During the budget speech of 2018, South Africa’s then Minister of Finance, Malusi Gigaba, made a nationwide announcement of the national increase on value added tax (“VAT”) rate from 14% to 15%. This is the first national increase since 1993. The VAT increase will be effective from 1 April 2018. It goes without saying that the increase of taxes will always be unpopular regardless of the motivation behind it and such an action is never graciously welcomed amongst taxpayers.

The question now turns to the influence that such increases may have on corporate and commercial dealings that are in the process of being concluded or negotiated. In the event where a purchaser entered into a sale of the immovable property with a developer which becomes unconditional before 1 April 2018, the Value Added Tax Act No. 89 of 1991 (“VAT Act”) affords limited protection against higher VAT rates, subject to the prescribed conditions in the VAT Act.

When dealing with a sale of immovable property, regard has to be given to the time of supply rules in the VAT Act, specifically in the instance where a property developer concludes an agreement before 1 April 2018, and payment and transfer is only effected after such date – leading to uncertainty amongst contractual parties as to the VAT rate that needs to apply.

Section 9(3)(ii) and (iii) of the VAT Act stipulates that “property” is deemed to be supplied on the earliest of the date on which:

  • the property in question is transferred and registered in the Deeds Office; or
  • payment of the purchase price is made in respect of the sale.

In the event where Party A and Party B signs a written sale of immovable property agreement on 1 March 2018, wherein the purchase or construction price is clearly set out, however the payment and the subsequent transfer shall only take place on or after 1 April 2018, then the 14% VAT rate shall apply as the parties signed the written agreement prior to the date upon which the VAT increased.

Section 67A(4) of the VAT Act serves as a saving grace, however, it is often overlooked due to the fact that South Africa’s VAT rates have not been increased over the past 25 years. This section provides that the VAT rate that was in effect at the time of concluding the written agreement shall be the applicable VAT rate. Therefore, a written sale of immovable property agreement which becomes effective before 1 April 2018 shall be subject to 14% VAT.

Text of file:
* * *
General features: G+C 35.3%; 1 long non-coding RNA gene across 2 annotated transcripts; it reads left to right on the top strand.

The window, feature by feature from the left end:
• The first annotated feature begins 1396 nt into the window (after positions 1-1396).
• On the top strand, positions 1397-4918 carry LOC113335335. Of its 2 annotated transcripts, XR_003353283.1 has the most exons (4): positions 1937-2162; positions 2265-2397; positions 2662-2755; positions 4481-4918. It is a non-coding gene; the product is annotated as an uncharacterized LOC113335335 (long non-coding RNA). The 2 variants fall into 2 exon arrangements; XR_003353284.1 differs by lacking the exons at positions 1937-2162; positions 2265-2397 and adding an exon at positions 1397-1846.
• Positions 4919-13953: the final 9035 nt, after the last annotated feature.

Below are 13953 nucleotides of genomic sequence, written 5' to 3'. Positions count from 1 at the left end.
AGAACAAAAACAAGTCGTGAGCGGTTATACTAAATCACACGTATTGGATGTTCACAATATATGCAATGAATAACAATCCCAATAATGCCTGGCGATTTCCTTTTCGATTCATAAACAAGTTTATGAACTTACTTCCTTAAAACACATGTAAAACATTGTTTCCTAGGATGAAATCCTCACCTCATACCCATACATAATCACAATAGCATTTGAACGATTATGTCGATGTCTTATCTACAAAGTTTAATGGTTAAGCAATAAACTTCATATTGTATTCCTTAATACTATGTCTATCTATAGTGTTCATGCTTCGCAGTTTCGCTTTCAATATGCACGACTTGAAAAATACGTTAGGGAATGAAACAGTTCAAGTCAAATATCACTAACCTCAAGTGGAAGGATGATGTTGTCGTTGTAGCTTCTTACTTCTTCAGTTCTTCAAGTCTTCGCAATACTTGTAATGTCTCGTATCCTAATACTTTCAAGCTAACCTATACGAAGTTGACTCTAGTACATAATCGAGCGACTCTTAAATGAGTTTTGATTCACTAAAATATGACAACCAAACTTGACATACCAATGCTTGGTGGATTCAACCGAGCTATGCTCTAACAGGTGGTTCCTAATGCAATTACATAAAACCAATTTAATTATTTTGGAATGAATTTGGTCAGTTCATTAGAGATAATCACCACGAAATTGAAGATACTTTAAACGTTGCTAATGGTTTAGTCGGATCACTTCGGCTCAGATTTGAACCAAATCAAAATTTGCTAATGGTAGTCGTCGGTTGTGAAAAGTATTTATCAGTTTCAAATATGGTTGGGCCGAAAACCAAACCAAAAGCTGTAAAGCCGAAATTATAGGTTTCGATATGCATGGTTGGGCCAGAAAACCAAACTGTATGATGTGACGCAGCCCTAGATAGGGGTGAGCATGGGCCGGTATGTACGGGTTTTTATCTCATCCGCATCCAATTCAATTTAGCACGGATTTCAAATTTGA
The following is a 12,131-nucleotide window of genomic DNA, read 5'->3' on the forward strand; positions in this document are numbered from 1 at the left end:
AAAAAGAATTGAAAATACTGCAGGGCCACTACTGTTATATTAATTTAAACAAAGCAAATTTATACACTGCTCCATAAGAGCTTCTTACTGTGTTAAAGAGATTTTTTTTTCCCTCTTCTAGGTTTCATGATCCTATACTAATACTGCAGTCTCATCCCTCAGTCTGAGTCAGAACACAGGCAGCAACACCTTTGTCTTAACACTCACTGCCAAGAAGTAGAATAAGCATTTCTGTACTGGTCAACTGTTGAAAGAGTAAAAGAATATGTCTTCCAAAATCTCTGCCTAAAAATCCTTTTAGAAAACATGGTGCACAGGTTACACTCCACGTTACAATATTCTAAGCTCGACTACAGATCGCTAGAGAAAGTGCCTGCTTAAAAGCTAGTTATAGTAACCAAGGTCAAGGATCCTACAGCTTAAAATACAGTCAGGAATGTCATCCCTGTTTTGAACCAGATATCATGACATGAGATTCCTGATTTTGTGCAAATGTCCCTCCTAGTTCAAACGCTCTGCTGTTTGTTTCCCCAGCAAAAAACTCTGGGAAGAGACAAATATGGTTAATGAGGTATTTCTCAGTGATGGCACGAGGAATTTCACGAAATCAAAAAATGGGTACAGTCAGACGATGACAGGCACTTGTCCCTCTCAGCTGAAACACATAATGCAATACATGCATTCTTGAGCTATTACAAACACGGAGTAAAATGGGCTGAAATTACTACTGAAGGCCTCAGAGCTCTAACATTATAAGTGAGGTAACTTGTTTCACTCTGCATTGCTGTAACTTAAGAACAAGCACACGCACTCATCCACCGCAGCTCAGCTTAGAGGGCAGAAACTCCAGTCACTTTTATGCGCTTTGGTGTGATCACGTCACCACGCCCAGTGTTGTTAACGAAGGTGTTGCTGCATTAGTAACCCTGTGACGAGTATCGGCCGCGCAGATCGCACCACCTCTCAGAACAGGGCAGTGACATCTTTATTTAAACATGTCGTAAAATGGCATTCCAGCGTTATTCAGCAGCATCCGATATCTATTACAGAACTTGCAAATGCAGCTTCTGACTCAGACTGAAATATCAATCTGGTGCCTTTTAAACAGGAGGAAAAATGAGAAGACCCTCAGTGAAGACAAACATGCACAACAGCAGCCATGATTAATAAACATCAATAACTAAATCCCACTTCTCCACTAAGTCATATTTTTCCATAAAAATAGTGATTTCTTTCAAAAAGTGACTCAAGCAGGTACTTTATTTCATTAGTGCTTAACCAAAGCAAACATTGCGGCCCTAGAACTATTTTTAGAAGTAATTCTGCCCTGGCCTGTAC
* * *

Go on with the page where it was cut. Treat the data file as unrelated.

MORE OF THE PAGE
The application of section 67A(4) is however subject to the following conditions:

  1. the protection in section 67A(4) against higher VAT rates shall only be applied in respect of an agreement in terms of a sale of immovable property of which the property is a residential dwelling and/or the primary function of such property is for the purposes of a residential dwelling. Therefore, agreements for the sale of commercial immovable property shall not enjoy the protection of section 67A(4), and such a transaction will be subject to the 15% VAT rate, irrespective of when the sale was concluded and/or negotiated by the parties;
  2. the purchase price should be expressly stipulated and determined in the agreement; and
  3. the sale of residential immovable property agreement should be signed by the relevant parties prior to the effective date of the VAT increase in order to be exempt from the applicable 15% VAT rate.

It is clear that the provisions of section 67A(4) of the VAT Act specifically refers to “sale of residential property”, and to eliminate any doubt herein, such a sale includes the following:

  1. the sale of any immovable property and its accompanying dwelling;
  2. the sale of any right of occupation;
  3. a sectional title encompassing a dwelling; and
  4. the sale of any immovable property where the sole purpose of such immovable property is that of a dwelling.

If the purchase price regarding any of the above sale agreements, has been pre-determined and specifically stated in the written agreement, which was signed by the parties thereto, and the subsequent registration and transfer of the property only takes effect after 1 April 2018, then VAT shall be levied and payable at 14%.

Although the increase in the VAT rate is unwelcomed by South Africans in general, it is important to note that the VAT Act provides remedies to parties to sale of immovable property agreements provided certain conditions are met and parties are advised to consult their legal/tax advisor in order to establish whether or not their transaction will be subject to 14% or 15% VAT rate.

It is clear that the protection afforded by the applicable sections only extend to a sale of immovable property agreement and accordingly an agreement relating to the sale of immovable property where such property is sold and/or constructed for commercial purposes, such an agreement will be subject to the increased VAT rate of 15% and the exception shall not apply. Due to the uncertainty amongst contracting parties regarding the applicable VAT rates parties are advised to carefully review the stipulations of a sale of immovable agreement prior to the signing thereof, in order to ensure that   such an agreement clearly stipulates the purchase price, and date of registration of transfer of the immovable property.